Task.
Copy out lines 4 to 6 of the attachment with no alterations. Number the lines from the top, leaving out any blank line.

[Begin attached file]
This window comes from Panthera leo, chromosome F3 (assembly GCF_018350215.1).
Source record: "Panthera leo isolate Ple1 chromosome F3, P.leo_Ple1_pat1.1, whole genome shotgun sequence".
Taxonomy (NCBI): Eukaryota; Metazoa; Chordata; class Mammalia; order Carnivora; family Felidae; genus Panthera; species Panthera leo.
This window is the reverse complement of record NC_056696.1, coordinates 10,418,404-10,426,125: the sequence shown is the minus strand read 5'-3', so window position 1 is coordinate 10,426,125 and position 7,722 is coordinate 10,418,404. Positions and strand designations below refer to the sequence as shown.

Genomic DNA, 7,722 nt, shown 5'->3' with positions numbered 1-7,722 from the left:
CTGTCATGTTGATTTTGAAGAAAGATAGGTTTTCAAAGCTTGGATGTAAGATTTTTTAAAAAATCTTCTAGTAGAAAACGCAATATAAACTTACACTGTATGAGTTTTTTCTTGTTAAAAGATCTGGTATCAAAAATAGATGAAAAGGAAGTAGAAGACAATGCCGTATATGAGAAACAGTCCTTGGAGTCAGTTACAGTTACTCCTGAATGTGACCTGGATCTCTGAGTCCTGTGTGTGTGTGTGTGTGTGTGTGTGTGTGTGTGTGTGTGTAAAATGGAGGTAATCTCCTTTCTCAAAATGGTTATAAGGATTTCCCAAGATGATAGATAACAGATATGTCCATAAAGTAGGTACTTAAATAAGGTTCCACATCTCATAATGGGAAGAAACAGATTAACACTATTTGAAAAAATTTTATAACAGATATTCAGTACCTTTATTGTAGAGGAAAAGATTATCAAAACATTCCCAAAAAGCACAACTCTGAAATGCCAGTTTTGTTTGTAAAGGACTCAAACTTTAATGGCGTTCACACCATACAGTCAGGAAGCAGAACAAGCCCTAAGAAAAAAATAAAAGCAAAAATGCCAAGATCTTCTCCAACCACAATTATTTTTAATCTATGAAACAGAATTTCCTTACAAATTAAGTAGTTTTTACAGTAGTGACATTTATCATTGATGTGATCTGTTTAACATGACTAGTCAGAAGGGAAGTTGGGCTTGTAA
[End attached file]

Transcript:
This window is the reverse complement of record NC_056696.1, coordinates 10,418,404-10,426,125: the sequence shown is the minus strand read 5'-3', so window position 1 is coordinate 10,426,125 and position 7,722 is coordinate 10,418,404. Positions and strand designations below refer to the sequence as shown.

Genomic DNA, 7,722 nt, shown 5'->3' with positions numbered 1-7,722 from the left:
CTGTCATGTTGATTTTGAAGAAAGATAGGTTTTCAAAGCTTGGATGTAAGATTTTTTAAAAAATCTTCTAGTAGAAAACGCAATATAAACTTACACTGTATGAGTTTTTTCTTGTTAAAAGATCTGGTATCAAAAATAGATGAAAAGGAAGTAGAAGACAATGCCGTATATGAGAAACAGTCCTTGGAGTCAGTTACAGTTACTCCTGAATGTGACCTGGATCTCTGAGTCCTGTGTGTGTGTGTGTGTGTGTGTGTGTGTGTGTGTGTGTGTAAAATGGAGGTAATCTCCTTTCTCAAAATGGTTATAAGGATTTCCCAAGATGATAGATAACAGATATGTCCATAAAGTAGGTACTTAAATAAGGTTCCACATCTCATAATGGGAAGAAACAGATTAACACTATTTGAAAAAATTTTATAACAGATATTCAGTACCTTTATTGTAGAGGAAAAGATTATCAAAACATTCCCAAAAAGCACAACTCTGAAATGCCAGTTTTGTTTGTAAAGGACTCAAACTTTAATGGCGTTCACACCATACAGTCAGGAAGCAGAACAAGCCCTAAGAAAAAAATAAAAGCAAAAATGCCAAGATCTTCTCCAACCACAATTATTTTTAATCTATGAAACAGAATTTCCTTACAAATTAAGTAGTTTTTACAGTAGTGACATTTATCATTGATGTGATCTGTTTAACATGACTAGTCAGAAGGGAAGTTGGGCTTGTAA